It’s no secret that Seahawks receiver DK Metcalf is one of the fastest players in the NFL.
But, is he really one of the fastest athletes in the country?
Metcalf is going to put that question to the test this weekend.
According to a report Monday from NBC Sports, Metcalf is entered in the 100-meter dash Sunday at the USATF (USA Track & Field) Golden Games and Distance Open at Mt. San Antonio College in Walnut, California.
NBC would know because it is televising the event live at 1:30 p.m. Pacific time. The meet is scheduled to be shown on KING-TV from 1:30-3 p.m. Sunday. (He was listed as officially entered Monday afternoon).
Metcalf appeared to confirm his participation in the meet with a cryptic tweet Monday that showed him dropping a pair of cleats on a track and the date of May 9.
NBC Sports reported that it is unclear if Metcalf is legitimately attempting to qualify for the Summer Olympics, stating that “Metcalf’s reported NFL agent has not responded to messages seeking an answer over the last week.’’
NBC noted that Metcalf clocked a top speed of 22.64 miles per hour when he memorably tracked down former University of Washington and Bellevue High star Budda Baker following an interception at Arizona last October.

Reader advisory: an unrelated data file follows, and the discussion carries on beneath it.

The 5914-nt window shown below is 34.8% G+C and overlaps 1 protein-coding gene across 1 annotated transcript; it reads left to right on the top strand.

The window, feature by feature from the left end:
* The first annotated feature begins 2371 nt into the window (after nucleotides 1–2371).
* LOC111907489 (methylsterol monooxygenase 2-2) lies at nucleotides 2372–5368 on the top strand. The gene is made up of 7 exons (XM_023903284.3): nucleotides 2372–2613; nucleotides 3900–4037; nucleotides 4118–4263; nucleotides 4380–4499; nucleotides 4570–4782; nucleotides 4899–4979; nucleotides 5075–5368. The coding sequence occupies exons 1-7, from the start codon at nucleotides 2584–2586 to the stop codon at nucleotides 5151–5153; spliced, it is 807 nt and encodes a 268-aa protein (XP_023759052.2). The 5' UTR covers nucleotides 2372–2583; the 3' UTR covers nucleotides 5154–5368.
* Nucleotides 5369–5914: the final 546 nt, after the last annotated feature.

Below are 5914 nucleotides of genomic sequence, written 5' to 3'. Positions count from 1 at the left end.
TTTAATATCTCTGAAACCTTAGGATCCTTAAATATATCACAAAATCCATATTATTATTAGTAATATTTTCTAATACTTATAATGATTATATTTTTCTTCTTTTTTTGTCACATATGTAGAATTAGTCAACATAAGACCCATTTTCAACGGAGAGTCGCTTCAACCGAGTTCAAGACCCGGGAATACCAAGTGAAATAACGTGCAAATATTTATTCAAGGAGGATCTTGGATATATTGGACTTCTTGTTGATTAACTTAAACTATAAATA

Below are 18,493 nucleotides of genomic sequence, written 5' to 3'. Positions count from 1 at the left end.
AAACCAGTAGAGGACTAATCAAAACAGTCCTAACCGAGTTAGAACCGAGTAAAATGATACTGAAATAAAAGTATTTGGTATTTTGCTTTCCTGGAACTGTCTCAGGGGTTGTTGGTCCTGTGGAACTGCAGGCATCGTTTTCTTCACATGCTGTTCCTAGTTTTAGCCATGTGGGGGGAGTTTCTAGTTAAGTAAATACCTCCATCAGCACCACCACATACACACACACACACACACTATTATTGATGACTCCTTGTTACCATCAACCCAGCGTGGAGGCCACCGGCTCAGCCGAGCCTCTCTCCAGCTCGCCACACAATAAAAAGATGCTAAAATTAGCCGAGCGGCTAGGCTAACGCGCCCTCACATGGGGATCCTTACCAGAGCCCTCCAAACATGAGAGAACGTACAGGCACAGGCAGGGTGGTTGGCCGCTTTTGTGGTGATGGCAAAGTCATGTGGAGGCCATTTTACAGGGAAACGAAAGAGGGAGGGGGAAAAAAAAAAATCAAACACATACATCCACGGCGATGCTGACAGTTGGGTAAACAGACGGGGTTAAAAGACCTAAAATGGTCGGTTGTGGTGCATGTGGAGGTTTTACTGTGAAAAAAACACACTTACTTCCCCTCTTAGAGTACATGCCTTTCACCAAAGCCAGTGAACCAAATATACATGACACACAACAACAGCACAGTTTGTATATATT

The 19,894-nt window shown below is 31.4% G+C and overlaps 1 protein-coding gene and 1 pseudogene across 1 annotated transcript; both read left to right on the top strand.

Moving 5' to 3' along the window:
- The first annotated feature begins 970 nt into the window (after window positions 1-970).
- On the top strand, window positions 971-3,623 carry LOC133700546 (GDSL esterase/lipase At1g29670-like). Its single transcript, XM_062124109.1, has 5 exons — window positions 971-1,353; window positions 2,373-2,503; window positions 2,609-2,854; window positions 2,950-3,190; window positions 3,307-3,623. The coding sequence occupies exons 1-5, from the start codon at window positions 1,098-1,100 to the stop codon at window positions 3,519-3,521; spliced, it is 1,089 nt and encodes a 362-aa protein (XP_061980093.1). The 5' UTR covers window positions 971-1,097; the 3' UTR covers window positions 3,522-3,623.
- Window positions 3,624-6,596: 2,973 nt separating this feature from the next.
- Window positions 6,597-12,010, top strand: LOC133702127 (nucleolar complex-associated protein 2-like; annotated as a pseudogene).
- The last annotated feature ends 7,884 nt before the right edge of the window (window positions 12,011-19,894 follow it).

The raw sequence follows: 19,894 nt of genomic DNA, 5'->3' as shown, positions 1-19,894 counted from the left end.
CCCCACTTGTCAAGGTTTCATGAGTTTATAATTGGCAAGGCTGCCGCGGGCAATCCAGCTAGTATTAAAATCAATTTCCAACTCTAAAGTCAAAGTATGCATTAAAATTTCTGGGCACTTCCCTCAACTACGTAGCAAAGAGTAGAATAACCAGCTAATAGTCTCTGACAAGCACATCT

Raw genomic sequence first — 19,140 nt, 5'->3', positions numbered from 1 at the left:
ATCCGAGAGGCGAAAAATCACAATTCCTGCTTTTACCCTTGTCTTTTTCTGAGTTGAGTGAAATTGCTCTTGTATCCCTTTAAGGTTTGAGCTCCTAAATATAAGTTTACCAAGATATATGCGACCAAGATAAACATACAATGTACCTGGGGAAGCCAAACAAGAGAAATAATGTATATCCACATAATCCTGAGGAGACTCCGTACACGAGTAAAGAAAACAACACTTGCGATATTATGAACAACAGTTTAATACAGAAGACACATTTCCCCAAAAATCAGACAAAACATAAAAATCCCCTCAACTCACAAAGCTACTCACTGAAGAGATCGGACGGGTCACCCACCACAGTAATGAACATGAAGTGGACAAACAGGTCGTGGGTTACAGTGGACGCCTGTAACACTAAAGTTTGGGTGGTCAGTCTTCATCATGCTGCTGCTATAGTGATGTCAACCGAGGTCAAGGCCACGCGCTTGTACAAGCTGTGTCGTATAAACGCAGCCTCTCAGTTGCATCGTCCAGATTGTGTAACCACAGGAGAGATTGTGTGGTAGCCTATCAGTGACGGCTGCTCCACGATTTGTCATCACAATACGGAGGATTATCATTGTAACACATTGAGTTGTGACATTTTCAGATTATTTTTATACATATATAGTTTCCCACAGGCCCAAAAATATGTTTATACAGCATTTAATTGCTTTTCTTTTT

In fact, a tweet from Ashley Mitchell, who handles marketing and communications for USATF, stated that Metcalf’s interest in taking part in the event was piqued when USATF tweeted in response to Metcalf’s chasedown of Baker that all NFL players were welcome to come “test their speed against real speed” at the Olympic Trials.
Metcalf had the fifth-best time in the 40-yard dash at the 2019 NFL combine, clocked in 4.33 seconds (a time that was third among all receivers).
But as the NBC story noted, Metcalf did not compete in track in college at Mississippi and was a hurdler in high school and not a primarily a sprinter, though he did take part on 400 and 800 relay teams that set school records.
Individually, Metcalf set school records at Oxford High with a 14.64-second time in the 110 high hurdles and a triple jump of 46 feet, 5 inches, and was the runner-up at the state meet in each event.
But, as NBC Sports noted, if Metcalf wants to qualify for the trials in the 100 he would likely have to break 10.2 seconds, with a legal tail wind of no more than two meters per second.
NBC stated a 10.05 automatically qualifies for trials, a time that 15 United States runners currently have achieved. The NBC story stated the field would likely be filled out to get to 32 entries overall and that in 2016, a 10.16 earned a place at the trials.
More importantly for the Seahawks, Metcalf is one of three Seattle receivers who have timed 4.4 or better in the 40. Tyler Lockett had a 4.4 time in the 40 at the NFL combine while D’Wayne Eskridge — drafted in the second round Friday — had a clocking of 4.38 at his pro day at Western Michigan earlier this year.